Take the rickety old Metrorail train from Cape Town station 45minutes on the scenic route along False Bay, and you arrive at Simon's Town station. A fifteen minute walk, or less in a shared cab, to Boulders Beach, and a delightful sight in an idyllic setting.
You can pay a small charge to change and bathe in a sheltered boulder strewn cove and even swim with the small penguins. Also there is a raised wooded walkway around the cove where the main colony of African penguins live, and you can get up close to them. Sphemsicus demersus is their Latin name and they used to be called Jackass penguins, due to their donkey-like braying.
They are small, 70cm or 27 inches tall, with black stripe on their chest with black dots and pink glands above their eyes. When they go swimming their white chests camauflage them from predators from below, and their black backs do the same against the dark ocean from flying predators.
In 1910 there were almost one and a half million of them but penguin eggs were considered a delicacy and they were nearly wiped out. In 1980 two breeding pairs were introduced at Boulders Beach and they have rapidly gown into a large colony. Disaster struck on 23 June 2000 when an iron ore tanker MV Treasure, sank near Robben Island, and 19,000 adults were covered in oil. The largest animal rescue in history took place, with thousands of volunteers. An abandoned train repair warehouse was used to clean them, and 19,500 non-affected birds were also removed. They were all transported by road up the Indian Ocean coast to Port Elizabeth and then released. It took 2-3 weeks for them to swim 'home', by which time the beaches had been cleaned up. A 91% success story.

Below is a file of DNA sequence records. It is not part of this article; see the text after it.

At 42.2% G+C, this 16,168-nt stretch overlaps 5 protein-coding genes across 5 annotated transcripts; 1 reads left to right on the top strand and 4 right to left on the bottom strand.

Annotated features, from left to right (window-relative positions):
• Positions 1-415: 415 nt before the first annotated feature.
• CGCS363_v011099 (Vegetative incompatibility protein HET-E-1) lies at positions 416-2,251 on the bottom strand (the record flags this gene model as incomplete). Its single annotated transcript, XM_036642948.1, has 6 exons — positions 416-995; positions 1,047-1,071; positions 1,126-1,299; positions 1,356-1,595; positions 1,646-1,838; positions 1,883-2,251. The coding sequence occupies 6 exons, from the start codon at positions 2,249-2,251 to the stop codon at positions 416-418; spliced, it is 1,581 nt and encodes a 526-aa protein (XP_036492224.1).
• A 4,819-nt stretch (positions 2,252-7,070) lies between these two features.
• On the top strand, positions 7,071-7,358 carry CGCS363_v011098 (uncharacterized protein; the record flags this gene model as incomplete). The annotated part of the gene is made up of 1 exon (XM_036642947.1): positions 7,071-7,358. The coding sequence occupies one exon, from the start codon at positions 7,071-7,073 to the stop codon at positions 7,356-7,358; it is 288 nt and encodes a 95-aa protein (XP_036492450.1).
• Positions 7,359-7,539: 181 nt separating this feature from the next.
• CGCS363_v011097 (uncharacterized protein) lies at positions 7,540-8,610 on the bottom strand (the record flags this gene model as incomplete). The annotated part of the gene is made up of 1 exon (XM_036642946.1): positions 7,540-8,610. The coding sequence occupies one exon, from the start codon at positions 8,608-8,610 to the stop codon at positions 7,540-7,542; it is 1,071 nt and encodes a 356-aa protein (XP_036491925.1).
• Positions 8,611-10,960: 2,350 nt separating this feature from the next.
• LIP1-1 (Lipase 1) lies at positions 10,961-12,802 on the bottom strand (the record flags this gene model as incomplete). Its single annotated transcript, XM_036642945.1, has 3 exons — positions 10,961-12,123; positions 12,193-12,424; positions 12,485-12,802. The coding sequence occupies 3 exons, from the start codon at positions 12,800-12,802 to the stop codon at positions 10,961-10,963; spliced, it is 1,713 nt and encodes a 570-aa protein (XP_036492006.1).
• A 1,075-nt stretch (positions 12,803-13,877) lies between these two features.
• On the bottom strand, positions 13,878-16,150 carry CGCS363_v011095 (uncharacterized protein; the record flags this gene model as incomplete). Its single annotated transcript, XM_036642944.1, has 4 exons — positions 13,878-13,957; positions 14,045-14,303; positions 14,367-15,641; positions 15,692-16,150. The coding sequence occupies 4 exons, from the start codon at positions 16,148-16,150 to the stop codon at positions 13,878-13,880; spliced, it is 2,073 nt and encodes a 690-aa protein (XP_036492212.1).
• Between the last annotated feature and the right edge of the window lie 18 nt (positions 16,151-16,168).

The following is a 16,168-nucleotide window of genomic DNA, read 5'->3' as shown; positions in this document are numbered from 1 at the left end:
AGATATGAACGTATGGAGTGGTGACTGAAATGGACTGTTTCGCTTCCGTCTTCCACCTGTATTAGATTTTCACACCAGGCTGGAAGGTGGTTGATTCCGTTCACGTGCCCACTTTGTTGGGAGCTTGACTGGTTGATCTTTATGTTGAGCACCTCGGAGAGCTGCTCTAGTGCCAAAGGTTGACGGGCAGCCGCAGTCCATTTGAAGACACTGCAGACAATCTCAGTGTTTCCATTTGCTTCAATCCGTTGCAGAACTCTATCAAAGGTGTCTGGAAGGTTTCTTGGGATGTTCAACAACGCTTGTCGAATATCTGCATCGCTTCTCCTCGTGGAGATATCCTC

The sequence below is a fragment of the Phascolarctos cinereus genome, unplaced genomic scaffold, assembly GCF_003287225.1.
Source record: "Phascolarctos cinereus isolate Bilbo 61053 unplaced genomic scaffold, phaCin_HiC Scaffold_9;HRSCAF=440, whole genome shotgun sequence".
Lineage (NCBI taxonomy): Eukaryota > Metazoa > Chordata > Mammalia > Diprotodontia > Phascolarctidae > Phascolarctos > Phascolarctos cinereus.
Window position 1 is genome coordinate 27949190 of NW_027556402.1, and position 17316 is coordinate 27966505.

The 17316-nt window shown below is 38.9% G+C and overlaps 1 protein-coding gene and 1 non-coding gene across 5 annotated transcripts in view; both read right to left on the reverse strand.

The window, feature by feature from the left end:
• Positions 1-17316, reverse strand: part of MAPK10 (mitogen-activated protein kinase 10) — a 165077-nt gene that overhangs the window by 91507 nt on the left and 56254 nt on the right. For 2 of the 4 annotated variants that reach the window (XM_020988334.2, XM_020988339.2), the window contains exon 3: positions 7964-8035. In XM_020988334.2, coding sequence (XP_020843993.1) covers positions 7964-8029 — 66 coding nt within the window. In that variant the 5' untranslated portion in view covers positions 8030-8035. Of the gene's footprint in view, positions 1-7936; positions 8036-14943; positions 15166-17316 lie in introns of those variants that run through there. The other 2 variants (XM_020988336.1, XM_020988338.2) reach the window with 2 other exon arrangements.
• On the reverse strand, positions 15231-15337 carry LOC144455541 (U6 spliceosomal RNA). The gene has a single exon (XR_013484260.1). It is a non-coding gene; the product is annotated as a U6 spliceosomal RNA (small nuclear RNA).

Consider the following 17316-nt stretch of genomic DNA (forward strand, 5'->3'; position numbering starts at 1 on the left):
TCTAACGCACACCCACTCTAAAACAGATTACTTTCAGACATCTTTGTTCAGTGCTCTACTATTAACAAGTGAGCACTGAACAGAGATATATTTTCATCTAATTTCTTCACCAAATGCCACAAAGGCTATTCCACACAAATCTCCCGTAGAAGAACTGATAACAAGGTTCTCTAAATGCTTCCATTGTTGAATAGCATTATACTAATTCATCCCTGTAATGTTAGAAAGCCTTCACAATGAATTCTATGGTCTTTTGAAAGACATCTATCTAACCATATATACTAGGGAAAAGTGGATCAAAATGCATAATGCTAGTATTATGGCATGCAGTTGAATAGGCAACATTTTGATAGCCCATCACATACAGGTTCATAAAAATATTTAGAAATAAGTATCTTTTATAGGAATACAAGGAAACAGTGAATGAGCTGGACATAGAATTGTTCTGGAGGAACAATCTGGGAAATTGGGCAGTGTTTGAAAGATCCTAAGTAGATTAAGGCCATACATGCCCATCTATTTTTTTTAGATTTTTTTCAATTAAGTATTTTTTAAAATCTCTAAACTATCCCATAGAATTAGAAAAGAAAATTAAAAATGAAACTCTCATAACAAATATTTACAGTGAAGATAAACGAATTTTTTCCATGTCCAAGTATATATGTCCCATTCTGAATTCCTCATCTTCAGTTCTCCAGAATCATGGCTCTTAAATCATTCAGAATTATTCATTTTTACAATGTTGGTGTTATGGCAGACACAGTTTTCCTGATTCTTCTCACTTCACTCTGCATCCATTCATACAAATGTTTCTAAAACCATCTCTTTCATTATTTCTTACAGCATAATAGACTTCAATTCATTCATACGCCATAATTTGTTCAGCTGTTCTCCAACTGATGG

They are in pairs and stay together for life. I watched some of them burrowing in the soft sand and many resting in the shade of the small trees. There are also rows and rows of plastic barrels, half covered in the sand where they can go at night to keep warm and hide from any prowlers.
Nearby in Simon'sTown is the headquarters of the South African navy and plaques on the walls of the headquarters with information about some of the famous visitors such as Admiral Lord Nelson, in 1770. Whale watching, fishing and bird watching, plus sea kayaking, sailing, surfing and other water activities.The US fleet used to anchor here, but during apartheid, sailors were not allowed ashore. There are many cafes and pubs. A little nearer to Cape Town is Fish Hoek another interesting town.